Crowd packs Wakefield centre for nude calendar launch
Wakefield’s an odd place, so it’s fitting that returning to some semblance of normalcy in this corner of the Gatineau Hills involved getting together to look at nude portraits of locals.
The feeling of relief at being able to gather and blow off steam – and all for a good cause – was palpable during the Nudes of Wakefield & Beyond calendar launch event inside the Centre Wakefield-La Pêche on Nov. 5.
The 2022 calendar marks the twelfth year that photographer and graphic designer Franziska Heinze has compiled her artsy nude photos of Gatineau Hills residents into a calendar that raises money for a local non-profit or community organizations.
This was the biggest indoor public event in Wakefield since Rupert guitarist and songwriter John McAlpine tore the house down at the Blacksheep Inn on March 13, 2020 – days before the COVID-19 pandemic shut down schools and businesses across the Hills, Quebec, Canada, and the world. So it was only fitting that he opened the calendar show.
“We wanted to pick up where we left off,” event emcee Elizabeth Logue, who was at that final pre-pandemic Blacksheep show, said as McAlpine strolled onto the stage to the crowd’s cheers.
The audience clapped along to his song “My Doctor” as the Bougie Doozy Candles on the tables cast flickering light on their smiling faces.
The event sold out, admission was capped at 150 because of COVID-19 restrictions on capacity, before McAlpine even took the Gwen Shea Hall stage.
Next on stage was 15-year-old Wakefield resident Evelyn MacIver who was introduced to the calendar by her mother.
“She showed it to me and I was like, ‘Wow.’ My mom and aunt were on the cover, so that was traumatizing to say the least,” she told the crowd. She then played a song so freshly written that she hadn’t titled it yet.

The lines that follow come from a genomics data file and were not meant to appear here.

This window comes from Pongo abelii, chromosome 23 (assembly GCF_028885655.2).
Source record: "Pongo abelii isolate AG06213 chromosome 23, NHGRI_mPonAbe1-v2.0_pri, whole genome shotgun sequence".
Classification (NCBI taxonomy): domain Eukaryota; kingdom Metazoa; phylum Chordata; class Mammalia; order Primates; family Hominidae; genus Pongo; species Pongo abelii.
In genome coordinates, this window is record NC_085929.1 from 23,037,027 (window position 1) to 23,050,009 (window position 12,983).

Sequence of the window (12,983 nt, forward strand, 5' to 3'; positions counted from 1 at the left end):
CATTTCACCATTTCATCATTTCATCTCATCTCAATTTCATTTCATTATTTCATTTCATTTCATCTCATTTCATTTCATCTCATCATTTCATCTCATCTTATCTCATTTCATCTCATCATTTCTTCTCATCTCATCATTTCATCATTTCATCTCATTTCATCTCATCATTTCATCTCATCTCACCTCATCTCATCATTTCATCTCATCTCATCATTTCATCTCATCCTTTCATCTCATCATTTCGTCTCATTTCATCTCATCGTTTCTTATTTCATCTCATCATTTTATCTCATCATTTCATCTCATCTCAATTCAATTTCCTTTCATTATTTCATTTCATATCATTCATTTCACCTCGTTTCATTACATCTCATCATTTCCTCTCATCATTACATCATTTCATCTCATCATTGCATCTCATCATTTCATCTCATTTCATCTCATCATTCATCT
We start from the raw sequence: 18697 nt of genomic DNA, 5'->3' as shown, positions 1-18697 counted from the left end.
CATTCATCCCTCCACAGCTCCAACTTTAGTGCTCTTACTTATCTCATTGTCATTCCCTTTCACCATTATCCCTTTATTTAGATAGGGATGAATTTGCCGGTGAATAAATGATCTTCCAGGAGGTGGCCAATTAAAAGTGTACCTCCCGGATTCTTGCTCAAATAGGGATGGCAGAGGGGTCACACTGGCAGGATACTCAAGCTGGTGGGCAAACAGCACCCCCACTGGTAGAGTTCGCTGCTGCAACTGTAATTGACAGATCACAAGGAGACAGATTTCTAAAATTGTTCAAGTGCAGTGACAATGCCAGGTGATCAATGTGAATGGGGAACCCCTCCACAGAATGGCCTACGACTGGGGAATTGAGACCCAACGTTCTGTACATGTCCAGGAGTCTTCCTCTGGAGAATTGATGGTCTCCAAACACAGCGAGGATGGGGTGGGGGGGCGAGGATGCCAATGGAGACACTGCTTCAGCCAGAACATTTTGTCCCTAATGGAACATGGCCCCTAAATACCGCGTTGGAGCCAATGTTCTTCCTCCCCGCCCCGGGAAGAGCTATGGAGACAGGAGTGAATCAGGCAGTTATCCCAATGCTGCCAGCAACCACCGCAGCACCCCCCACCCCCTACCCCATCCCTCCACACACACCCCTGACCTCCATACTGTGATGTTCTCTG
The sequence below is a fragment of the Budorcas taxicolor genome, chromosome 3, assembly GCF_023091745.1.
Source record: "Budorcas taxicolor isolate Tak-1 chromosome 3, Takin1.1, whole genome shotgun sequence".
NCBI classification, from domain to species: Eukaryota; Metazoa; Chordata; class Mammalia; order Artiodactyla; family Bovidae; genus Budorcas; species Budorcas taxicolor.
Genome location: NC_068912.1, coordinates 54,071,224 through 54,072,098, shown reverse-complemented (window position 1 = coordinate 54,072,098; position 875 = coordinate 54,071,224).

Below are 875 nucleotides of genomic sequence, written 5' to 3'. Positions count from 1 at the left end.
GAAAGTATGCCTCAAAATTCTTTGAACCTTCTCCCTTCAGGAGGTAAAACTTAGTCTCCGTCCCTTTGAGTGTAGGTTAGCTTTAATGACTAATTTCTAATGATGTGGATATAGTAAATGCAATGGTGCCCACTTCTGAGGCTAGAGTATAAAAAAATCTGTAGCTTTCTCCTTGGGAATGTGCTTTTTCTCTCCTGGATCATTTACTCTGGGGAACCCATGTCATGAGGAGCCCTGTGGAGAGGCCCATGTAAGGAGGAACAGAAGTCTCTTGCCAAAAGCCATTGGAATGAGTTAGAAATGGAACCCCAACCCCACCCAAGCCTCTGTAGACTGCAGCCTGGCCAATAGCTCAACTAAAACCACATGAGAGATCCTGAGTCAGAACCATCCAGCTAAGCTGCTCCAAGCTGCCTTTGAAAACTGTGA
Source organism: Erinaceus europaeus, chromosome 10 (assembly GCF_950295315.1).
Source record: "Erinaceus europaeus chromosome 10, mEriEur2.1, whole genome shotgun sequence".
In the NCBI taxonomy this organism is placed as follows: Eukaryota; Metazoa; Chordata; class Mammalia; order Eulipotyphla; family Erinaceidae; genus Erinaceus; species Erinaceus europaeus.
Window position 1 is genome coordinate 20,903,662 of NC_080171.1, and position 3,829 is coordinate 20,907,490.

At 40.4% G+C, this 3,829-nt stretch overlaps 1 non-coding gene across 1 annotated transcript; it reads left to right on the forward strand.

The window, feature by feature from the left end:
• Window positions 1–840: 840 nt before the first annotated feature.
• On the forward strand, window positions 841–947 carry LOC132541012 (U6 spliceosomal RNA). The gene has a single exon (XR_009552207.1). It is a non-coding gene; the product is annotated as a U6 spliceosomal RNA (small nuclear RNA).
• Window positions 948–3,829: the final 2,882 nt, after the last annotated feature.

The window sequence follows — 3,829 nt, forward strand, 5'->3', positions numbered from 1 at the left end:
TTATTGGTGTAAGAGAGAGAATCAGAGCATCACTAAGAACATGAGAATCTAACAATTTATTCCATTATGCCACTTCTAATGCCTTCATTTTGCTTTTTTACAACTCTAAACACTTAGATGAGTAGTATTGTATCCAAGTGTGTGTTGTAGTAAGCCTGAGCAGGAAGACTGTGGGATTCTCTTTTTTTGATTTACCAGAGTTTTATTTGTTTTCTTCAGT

Next up was Leia Ranger-Drouin who spun a spooky story that was told at Theatre Wakefield’s recent Haunted Hills Halloween event, “Elementary Ghoul.” The tale follows a group of teens and their truth-or-dare game gone awry at the old Wakefield Elementary School.
Each time Logue returned to the stage, she was in a different outfit. By The Low Down’s count, she changed eight times throughout the night and one outfit that showed off her original wedding dress.
Musician Claire Bestland’s bluesy guitar lick got the crowd clapping, which quickly turned into roars when she tore her mask off. Bestland was a tough act to follow but guitar duo Shannon Ross and Jack Pelletier didn’t disappoint.
Then, Rupert resident, ballet instructor, and Klimat routesetter Emily Rüdenberg stormed the stage with a dance routine. Pacing nervously in the hallway before her introduction, she said she hadn’t performed in front of this many people in years, but one couldn’t tell once she got under the spotlight and started moving to the music.
The local star-studded evening of entertainment was capped off with Wakefield’s own human jukebox Mathew Falvai, who got the crowd dancing with his covers and original songs.
“I’m exuberant,” Heinze said about the turnout at the event.
This year’s calendar proceeds will go to the local “Random Acts of Kindness” initiative which Logue and Heinze started. Like the Wakefield Community Emergency Fund, their new initiative helps out people in the community in urgent need.
The calendars are available in businesses throughout the Gatineau Hills for $20.